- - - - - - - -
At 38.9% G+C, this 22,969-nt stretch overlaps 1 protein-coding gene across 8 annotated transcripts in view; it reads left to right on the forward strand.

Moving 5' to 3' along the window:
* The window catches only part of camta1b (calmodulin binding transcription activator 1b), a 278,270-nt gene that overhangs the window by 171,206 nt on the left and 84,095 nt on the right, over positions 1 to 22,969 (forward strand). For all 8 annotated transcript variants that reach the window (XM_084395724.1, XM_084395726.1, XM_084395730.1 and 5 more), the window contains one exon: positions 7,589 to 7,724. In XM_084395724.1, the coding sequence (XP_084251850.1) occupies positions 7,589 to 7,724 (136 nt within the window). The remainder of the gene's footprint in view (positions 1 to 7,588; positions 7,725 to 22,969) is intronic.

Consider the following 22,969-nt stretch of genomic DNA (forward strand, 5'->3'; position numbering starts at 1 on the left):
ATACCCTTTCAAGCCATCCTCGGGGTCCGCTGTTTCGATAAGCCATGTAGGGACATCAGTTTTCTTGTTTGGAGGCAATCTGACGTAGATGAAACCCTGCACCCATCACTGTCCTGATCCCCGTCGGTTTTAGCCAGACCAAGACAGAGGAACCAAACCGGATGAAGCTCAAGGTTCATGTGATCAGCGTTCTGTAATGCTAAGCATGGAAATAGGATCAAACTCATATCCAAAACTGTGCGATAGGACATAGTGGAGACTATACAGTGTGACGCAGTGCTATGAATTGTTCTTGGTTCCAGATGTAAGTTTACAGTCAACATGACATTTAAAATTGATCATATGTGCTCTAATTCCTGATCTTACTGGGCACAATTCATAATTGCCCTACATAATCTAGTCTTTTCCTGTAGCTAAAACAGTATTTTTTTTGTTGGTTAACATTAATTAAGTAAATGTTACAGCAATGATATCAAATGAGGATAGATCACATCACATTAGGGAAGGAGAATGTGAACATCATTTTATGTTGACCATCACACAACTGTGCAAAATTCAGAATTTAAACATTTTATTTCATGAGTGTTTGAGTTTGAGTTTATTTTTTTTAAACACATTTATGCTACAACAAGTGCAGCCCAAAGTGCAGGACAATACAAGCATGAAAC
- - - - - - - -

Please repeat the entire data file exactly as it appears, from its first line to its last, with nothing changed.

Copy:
At 38.9% G+C, this 22,969-nt stretch overlaps 1 protein-coding gene across 8 annotated transcripts in view; it reads left to right on the forward strand.

Moving 5' to 3' along the window:
* The window catches only part of camta1b (calmodulin binding transcription activator 1b), a 278,270-nt gene that overhangs the window by 171,206 nt on the left and 84,095 nt on the right, over positions 1 to 22,969 (forward strand). For all 8 annotated transcript variants that reach the window (XM_084395724.1, XM_084395726.1, XM_084395730.1 and 5 more), the window contains one exon: positions 7,589 to 7,724. In XM_084395724.1, the coding sequence (XP_084251850.1) occupies positions 7,589 to 7,724 (136 nt within the window). The remainder of the gene's footprint in view (positions 1 to 7,588; positions 7,725 to 22,969) is intronic.

Consider the following 22,969-nt stretch of genomic DNA (forward strand, 5'->3'; position numbering starts at 1 on the left):
ATACCCTTTCAAGCCATCCTCGGGGTCCGCTGTTTCGATAAGCCATGTAGGGACATCAGTTTTCTTGTTTGGAGGCAATCTGACGTAGATGAAACCCTGCACCCATCACTGTCCTGATCCCCGTCGGTTTTAGCCAGACCAAGACAGAGGAACCAAACCGGATGAAGCTCAAGGTTCATGTGATCAGCGTTCTGTAATGCTAAGCATGGAAATAGGATCAAACTCATATCCAAAACTGTGCGATAGGACATAGTGGAGACTATACAGTGTGACGCAGTGCTATGAATTGTTCTTGGTTCCAGATGTAAGTTTACAGTCAACATGACATTTAAAATTGATCATATGTGCTCTAATTCCTGATCTTACTGGGCACAATTCATAATTGCCCTACATAATCTAGTCTTTTCCTGTAGCTAAAACAGTATTTTTTTTGTTGGTTAACATTAATTAAGTAAATGTTACAGCAATGATATCAAATGAGGATAGATCACATCACATTAGGGAAGGAGAATGTGAACATCATTTTATGTTGACCATCACACAACTGTGCAAAATTCAGAATTTAAACATTTTATTTCATGAGTGTTTGAGTTTGAGTTTATTTTTTTTAAACACATTTATGCTACAACAAGTGCAGCCCAAAGTGCAGGACAATACAAGCATGAAAC